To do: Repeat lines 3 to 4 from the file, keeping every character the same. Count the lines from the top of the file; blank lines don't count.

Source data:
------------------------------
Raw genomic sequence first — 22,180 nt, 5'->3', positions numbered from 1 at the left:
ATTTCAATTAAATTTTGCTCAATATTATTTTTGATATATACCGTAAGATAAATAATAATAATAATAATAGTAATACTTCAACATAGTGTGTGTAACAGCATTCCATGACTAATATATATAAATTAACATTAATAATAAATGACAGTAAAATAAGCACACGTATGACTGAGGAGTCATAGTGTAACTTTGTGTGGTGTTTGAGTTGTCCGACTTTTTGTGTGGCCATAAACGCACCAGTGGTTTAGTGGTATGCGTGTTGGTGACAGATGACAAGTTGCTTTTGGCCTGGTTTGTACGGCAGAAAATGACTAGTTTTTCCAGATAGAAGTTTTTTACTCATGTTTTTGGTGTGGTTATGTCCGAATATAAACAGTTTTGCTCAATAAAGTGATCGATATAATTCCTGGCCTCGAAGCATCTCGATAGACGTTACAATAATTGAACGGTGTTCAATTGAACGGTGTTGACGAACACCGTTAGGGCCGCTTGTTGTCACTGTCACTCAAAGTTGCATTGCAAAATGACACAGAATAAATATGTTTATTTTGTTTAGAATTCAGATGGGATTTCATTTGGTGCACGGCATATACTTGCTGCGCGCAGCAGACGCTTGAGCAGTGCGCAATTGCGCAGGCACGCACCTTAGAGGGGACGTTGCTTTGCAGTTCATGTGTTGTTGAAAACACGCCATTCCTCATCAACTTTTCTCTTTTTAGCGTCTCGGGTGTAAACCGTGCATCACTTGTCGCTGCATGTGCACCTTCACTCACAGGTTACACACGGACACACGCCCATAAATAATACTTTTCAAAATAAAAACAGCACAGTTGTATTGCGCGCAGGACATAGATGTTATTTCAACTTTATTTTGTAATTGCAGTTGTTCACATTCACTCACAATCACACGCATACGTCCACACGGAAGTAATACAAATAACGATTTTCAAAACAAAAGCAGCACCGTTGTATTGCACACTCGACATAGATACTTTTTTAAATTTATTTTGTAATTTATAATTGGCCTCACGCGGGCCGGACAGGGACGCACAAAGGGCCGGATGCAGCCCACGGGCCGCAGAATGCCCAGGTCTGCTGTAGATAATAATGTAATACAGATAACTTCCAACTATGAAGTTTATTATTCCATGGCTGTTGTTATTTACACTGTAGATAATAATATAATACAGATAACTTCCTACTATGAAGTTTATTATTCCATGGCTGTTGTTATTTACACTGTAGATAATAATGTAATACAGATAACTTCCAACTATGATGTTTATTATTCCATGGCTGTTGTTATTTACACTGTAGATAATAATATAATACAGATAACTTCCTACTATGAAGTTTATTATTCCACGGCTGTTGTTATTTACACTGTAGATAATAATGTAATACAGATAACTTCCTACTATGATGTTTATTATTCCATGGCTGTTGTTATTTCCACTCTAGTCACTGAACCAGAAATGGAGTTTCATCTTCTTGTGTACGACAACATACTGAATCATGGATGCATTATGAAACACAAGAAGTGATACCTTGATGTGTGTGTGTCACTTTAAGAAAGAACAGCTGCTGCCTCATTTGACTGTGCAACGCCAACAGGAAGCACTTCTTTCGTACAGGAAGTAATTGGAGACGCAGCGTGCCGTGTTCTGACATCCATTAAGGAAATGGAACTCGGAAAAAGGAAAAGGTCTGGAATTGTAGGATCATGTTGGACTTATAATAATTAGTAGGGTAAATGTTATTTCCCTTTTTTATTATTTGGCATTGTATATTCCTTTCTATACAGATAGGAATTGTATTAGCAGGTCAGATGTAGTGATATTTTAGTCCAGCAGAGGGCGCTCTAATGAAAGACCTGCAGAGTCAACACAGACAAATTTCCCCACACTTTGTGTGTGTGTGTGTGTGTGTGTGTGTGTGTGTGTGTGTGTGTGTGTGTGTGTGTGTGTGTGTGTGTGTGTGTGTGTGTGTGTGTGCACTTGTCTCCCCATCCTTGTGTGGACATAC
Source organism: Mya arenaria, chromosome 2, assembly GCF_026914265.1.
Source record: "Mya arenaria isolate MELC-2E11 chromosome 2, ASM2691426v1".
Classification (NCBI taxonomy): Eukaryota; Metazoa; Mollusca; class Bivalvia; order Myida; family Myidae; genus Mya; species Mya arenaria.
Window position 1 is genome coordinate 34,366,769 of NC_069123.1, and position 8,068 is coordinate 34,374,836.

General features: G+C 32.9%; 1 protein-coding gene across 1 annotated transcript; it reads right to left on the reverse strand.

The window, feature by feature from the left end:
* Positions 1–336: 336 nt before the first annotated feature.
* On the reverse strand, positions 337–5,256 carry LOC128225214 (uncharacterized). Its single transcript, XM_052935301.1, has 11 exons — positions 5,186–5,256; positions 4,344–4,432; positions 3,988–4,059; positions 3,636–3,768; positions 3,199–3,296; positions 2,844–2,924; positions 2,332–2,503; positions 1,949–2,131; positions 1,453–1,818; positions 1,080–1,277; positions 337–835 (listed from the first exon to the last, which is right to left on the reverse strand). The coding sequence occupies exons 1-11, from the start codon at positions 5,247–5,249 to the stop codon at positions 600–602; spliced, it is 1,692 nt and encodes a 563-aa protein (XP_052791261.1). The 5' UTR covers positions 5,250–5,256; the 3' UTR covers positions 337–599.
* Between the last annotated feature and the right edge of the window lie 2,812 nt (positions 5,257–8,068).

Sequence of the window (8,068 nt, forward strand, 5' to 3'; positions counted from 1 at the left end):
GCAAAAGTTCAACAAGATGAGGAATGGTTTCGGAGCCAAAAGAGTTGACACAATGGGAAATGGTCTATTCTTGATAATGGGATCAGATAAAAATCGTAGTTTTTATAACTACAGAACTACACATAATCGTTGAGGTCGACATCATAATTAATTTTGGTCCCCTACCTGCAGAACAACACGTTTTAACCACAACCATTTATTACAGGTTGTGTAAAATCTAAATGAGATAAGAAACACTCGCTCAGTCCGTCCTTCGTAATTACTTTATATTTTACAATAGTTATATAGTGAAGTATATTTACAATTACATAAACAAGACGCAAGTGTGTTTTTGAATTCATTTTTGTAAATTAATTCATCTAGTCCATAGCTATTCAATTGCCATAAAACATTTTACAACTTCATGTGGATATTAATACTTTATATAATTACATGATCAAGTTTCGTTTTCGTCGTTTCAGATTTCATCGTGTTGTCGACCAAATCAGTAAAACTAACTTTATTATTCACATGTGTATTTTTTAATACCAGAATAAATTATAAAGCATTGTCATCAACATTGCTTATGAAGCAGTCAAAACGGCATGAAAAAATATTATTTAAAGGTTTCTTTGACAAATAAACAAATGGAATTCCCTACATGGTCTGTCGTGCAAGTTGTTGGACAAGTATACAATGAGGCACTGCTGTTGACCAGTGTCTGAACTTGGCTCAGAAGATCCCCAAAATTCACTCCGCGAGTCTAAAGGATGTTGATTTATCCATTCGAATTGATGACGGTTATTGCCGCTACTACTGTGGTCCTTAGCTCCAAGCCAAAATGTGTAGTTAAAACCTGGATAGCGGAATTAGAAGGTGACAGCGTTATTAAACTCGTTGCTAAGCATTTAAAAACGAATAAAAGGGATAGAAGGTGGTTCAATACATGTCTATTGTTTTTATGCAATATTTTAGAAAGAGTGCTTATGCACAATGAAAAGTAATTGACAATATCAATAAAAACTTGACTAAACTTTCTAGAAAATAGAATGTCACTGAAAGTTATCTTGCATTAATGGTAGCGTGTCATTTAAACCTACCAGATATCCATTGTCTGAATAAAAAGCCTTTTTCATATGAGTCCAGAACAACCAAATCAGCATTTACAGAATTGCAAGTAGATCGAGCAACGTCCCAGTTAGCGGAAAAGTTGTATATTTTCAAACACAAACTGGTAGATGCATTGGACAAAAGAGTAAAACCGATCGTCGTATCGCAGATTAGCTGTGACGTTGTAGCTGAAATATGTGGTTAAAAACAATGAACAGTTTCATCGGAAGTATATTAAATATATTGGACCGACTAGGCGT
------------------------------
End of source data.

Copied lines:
Source organism: Mya arenaria, chromosome 2, assembly GCF_026914265.1.
Source record: "Mya arenaria isolate MELC-2E11 chromosome 2, ASM2691426v1".